A total of $325,000 in penalties have been handed to a former Victoria mutual fund dealer who took advantage of a client who was in ill health, according to a recent Mutual Fund Dealers Association of Canada ruling.
The Oct. 25 ruling by the association’s regulatory panel wrote that between November 2016 and May 2020, Ken David Derksen, who was registered as a dealing representative with Investors Group Financial, “engaged in personal financial dealings with a client which gave rise to a conflict or potential conflict of interest that he failed to disclose to the Member or otherwise address by the exercise of responsible business judgment influenced only by the best interests of the client.”
Derksen, who did not participate in the panel’s hearing, was ruled to have committed professional misconduct, according to the ruling, after being asked by a client to transfer money from various accounts to a personal account that could be accessed while the client was living overseas.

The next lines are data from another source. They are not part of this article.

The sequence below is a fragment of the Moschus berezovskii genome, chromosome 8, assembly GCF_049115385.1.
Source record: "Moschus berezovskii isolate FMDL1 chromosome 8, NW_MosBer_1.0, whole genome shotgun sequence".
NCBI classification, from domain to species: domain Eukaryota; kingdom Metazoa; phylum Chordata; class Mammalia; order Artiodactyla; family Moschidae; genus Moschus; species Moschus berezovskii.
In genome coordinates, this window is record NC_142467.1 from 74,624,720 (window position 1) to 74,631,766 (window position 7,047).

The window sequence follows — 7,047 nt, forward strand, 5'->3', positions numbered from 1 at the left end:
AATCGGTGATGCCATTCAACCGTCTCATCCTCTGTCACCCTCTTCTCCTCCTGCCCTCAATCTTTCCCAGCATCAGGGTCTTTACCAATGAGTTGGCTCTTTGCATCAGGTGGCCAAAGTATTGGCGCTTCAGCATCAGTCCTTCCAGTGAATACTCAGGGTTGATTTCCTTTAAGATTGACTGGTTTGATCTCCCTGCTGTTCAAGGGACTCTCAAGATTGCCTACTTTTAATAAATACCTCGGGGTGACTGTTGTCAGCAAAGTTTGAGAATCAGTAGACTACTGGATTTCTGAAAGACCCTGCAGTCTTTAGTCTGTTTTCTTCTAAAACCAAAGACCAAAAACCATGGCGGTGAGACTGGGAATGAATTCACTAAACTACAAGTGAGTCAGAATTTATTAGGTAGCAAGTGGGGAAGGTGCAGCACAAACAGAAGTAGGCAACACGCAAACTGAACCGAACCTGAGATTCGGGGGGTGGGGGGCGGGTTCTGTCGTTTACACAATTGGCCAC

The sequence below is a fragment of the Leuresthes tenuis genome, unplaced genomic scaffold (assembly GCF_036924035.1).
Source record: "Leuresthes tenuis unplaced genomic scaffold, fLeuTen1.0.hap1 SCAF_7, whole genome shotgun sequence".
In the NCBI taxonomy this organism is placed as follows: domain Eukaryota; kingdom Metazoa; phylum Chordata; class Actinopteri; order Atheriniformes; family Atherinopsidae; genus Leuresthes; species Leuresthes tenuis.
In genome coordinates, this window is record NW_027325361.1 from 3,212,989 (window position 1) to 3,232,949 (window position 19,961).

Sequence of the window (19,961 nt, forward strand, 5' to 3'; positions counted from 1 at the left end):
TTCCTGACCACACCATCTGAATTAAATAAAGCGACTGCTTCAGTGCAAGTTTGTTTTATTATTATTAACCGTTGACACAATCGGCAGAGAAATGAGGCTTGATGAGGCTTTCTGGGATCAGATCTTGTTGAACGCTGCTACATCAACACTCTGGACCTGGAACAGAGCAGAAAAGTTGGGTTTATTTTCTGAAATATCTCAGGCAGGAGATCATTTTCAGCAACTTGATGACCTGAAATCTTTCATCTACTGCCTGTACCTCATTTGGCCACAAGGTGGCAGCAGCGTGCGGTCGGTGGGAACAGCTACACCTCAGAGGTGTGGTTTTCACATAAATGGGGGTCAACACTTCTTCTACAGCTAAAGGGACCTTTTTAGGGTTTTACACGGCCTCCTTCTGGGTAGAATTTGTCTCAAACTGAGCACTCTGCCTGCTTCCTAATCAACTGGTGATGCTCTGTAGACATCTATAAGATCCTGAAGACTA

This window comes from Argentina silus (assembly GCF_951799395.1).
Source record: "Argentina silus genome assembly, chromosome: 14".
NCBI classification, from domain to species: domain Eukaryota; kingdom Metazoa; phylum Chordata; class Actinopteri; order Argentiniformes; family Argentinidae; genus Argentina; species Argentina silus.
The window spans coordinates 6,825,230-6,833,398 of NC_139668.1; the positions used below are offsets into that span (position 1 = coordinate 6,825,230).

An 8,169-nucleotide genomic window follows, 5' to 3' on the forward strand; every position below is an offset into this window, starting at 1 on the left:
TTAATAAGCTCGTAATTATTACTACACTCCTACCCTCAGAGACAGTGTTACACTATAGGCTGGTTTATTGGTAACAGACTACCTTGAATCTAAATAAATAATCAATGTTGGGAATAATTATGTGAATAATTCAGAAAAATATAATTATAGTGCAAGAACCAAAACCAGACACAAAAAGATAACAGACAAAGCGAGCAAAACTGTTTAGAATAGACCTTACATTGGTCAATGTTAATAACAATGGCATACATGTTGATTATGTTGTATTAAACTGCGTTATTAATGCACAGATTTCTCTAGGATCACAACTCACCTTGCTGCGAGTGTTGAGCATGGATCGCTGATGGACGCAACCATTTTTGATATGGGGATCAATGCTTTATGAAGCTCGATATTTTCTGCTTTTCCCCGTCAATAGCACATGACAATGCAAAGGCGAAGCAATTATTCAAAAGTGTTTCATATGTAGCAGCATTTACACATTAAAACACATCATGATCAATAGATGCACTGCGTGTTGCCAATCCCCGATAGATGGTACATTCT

Derksen, according to the ruling, acquired the client’s personal banking information and made 70 withdrawals of more than $155,000 – but the client only received a little over $35,000.
“The Respondent (Derksen) used the remaining $114,950.57 for his own personal benefit or has otherwise failed to account for it,” the ruling said.
“While he was abroad, JB did not receive any financial statements and was unaware of the balances in his Accounts,” said the ruling. “JB also had significant health issues that interfered with his ability to inform himself of his financial situation.”
The health issues included liver and kidney ailments that caused the client to be hospitalized in Thailand.
Derksen told the client that his accounts were worth about $450,000, when it was really only $326,000, the ruling said.
Derksen has now been permanently prohibited from conducting any securities-related business while employed by or associated with any member of the MFDA.
Derksen must also pay a total financial penalty of $315,000, comprised of: $115,000, representing disgorgement of the respondent’s ill-gotten gains; $150,000, representing a fine in respect of the respondent’s conflict of interest and misappropriation; and $50,000, representing a fine in respect of the respondent’s failure to co-operate; plus $10,000 in costs.